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The DMScreen

Here’s a program that I have spent a good amount of time working on. I am still fine tuning and adding new features. Although I will never feel that it is really ready to open up to others, I want to share it and get some feedback. It is generally built around how I DM and designed for D&D Next, but should be general enough to be usable for any fantasy themed game. It is not intended to stand alone and requires a good amount of creativity to fill in the blanks.

Download version 3.2.2.

How To Use the DMScreen

Running the .exe file will open up the main screen, which focuses on the adventuring tab. This will be the main tab that you will end up using. This tab can generate encounters, treasure, monsters, tricks, traps, special encounters, and a room description. The bottom inputs are for the number of players in the game, their average level, and whether the encounter is going to be indoors or outdoors. These inputs are used to scale the level and quality of the items, monsters, etc. These randomly generated items allow a quicker response  to the players’ actions without having to create an exhaustive list of details surrounding every action the players might take (and without having to hold pages of tables to roll on). 


This button will generate an encounter, but not in the usual sense. The “encounter” will be based on a ratio of empty rooms/areas, monsters, monsters with treasure, treasure, tricks, traps, and special encounters. The empty rooms/areas, which are for indoors/outdoors respectively, will simply list the [Location] with a chance for something of note to also be in that location. These empty rooms exist to ensure that players cannot simply respond to everything of note that the DM mentions with intense suspicion and hostility, else they risk wasting time and random encounter rolls.
When the encounter is not empty, the [Location] will also be joined by the other information for the encounter, such as the type of monster and its difficulty, the type and amount of treasure in the encounter, the junk that a monster is carrying, etc. These details, combined with the location can be linked together by a DM into a more cohesive and interesting encounter. Treasure types include a wide variety of goods, weapons, magic items, furniture, clothing, maps, secrets, deeds, and much more. Tricks and traps will give a list of a number of details that could give away the nature or existence of tricks/traps as well as the nature of the trick or trap. Traps can occur with any other encounter type. These details can often be a false flag, ensuring that the players cannot instantly assume that the presence of such details means the presence of a trap and requires player diligence without requiring that players read the mind of the DM. Hack & Slash is much more eloquent on how this can work than I could ever be.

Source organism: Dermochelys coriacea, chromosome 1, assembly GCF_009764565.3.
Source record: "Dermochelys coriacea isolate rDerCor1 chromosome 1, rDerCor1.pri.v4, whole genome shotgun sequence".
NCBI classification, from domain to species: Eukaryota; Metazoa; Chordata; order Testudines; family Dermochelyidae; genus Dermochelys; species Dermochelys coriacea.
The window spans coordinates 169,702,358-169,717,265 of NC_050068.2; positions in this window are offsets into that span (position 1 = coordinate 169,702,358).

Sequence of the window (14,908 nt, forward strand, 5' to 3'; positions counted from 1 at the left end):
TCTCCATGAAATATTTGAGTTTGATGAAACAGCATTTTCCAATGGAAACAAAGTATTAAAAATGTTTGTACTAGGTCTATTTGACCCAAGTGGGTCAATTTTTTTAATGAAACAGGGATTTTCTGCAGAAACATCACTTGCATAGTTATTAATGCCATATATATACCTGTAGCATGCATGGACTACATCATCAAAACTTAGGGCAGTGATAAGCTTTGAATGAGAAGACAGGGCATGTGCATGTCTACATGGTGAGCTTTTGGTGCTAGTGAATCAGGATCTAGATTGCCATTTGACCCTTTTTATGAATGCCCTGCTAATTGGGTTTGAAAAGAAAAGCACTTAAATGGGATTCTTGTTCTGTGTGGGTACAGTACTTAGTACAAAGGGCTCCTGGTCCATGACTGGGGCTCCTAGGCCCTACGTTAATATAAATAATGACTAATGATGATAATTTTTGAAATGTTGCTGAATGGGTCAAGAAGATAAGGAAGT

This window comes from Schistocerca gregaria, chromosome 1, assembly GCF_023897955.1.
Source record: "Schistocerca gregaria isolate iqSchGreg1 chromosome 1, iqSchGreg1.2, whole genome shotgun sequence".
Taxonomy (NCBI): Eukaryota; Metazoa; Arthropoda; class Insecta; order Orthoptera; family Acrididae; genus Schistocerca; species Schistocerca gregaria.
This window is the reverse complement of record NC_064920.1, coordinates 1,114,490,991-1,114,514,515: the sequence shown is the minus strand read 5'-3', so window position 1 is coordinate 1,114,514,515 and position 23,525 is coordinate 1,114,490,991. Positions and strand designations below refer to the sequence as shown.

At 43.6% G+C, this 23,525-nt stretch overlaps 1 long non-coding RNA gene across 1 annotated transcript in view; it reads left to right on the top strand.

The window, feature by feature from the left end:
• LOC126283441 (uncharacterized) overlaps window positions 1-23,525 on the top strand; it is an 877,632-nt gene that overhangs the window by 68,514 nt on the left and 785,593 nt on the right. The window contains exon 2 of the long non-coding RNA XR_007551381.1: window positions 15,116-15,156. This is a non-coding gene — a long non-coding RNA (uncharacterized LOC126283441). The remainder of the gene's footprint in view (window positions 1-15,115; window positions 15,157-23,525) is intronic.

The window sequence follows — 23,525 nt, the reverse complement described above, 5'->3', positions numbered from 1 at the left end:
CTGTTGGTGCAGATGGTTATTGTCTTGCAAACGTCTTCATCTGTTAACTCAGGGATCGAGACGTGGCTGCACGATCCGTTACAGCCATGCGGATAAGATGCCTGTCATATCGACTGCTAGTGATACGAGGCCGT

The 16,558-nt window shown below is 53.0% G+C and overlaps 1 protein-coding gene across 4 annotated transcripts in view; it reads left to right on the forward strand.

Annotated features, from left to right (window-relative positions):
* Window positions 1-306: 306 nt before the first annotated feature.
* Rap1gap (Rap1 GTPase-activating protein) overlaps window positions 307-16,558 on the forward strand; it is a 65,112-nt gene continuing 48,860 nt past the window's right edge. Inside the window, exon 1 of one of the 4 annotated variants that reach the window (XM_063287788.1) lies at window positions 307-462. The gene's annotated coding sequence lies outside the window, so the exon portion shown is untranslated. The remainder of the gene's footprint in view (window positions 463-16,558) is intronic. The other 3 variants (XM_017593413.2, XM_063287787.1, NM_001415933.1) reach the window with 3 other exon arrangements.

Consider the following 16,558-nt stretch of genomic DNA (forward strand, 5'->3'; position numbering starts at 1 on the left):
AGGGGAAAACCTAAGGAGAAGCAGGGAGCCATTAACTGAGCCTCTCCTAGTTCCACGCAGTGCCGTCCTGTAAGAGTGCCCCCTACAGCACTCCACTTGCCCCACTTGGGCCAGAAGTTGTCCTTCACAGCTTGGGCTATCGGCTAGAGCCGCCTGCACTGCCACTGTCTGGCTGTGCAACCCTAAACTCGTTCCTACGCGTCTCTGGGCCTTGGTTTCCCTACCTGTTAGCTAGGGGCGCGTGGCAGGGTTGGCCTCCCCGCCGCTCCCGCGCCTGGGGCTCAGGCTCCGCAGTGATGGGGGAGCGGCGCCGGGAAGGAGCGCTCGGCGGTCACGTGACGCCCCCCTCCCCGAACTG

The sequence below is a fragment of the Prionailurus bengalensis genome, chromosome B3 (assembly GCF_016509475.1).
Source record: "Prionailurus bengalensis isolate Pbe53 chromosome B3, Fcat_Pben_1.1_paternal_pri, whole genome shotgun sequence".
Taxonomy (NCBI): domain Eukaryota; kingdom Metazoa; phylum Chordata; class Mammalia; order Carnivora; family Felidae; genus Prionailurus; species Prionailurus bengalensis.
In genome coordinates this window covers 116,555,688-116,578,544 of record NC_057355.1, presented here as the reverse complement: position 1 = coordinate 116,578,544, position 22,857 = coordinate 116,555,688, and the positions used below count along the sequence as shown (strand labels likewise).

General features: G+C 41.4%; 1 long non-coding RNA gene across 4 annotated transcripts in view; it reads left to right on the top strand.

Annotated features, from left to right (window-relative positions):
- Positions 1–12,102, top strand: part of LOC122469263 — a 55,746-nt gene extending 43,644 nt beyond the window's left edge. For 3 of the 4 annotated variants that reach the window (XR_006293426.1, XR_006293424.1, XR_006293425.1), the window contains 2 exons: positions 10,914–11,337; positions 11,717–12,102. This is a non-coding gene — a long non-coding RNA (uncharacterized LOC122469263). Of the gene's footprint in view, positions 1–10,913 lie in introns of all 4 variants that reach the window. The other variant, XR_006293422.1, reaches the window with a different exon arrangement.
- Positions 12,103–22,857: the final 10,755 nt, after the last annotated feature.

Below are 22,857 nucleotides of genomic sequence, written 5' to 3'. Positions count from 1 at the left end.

This tab is useful for when players interact with NPC’s. There are buttons for quickly generating the reaction and morale of non-player characters/monsters, for those that use such things. There are also buttons for problems ( which create a quick, but abstract quest), rumors, obtuse (which will list why an NPC is difficult or annoying), and other (which generates names, towns, shops, roads, etc.).


 The MISC tab has a collection of other buttons that I could not find a good place for. This includes mutations, which I adapted from a number of gaming blogs I read (go check them out, they have some good stuff there!), magic items, non-magic items, junk, area descriptors, and item quality. The different type of magic items and non-magic items can be selected from the drop down menu. These items, however, are not based at all on character level, unlike the treasure for encounters, and will simply return a random item based on a randomly generated value (which tend to be of lower value).


The last tab in the DMScreen is a text box that holds all of the previous results that have been generated in the current session. This is useful when multiple results need to be generated and held.

I am skimming over many of the finer details, and I intend to cover in more detail each type of encounter and how they are generated. Please give the DMScreen a try, and let me know how it works for you. If you find any bugs or have suggestions for future features please feel free to comment here or email me!

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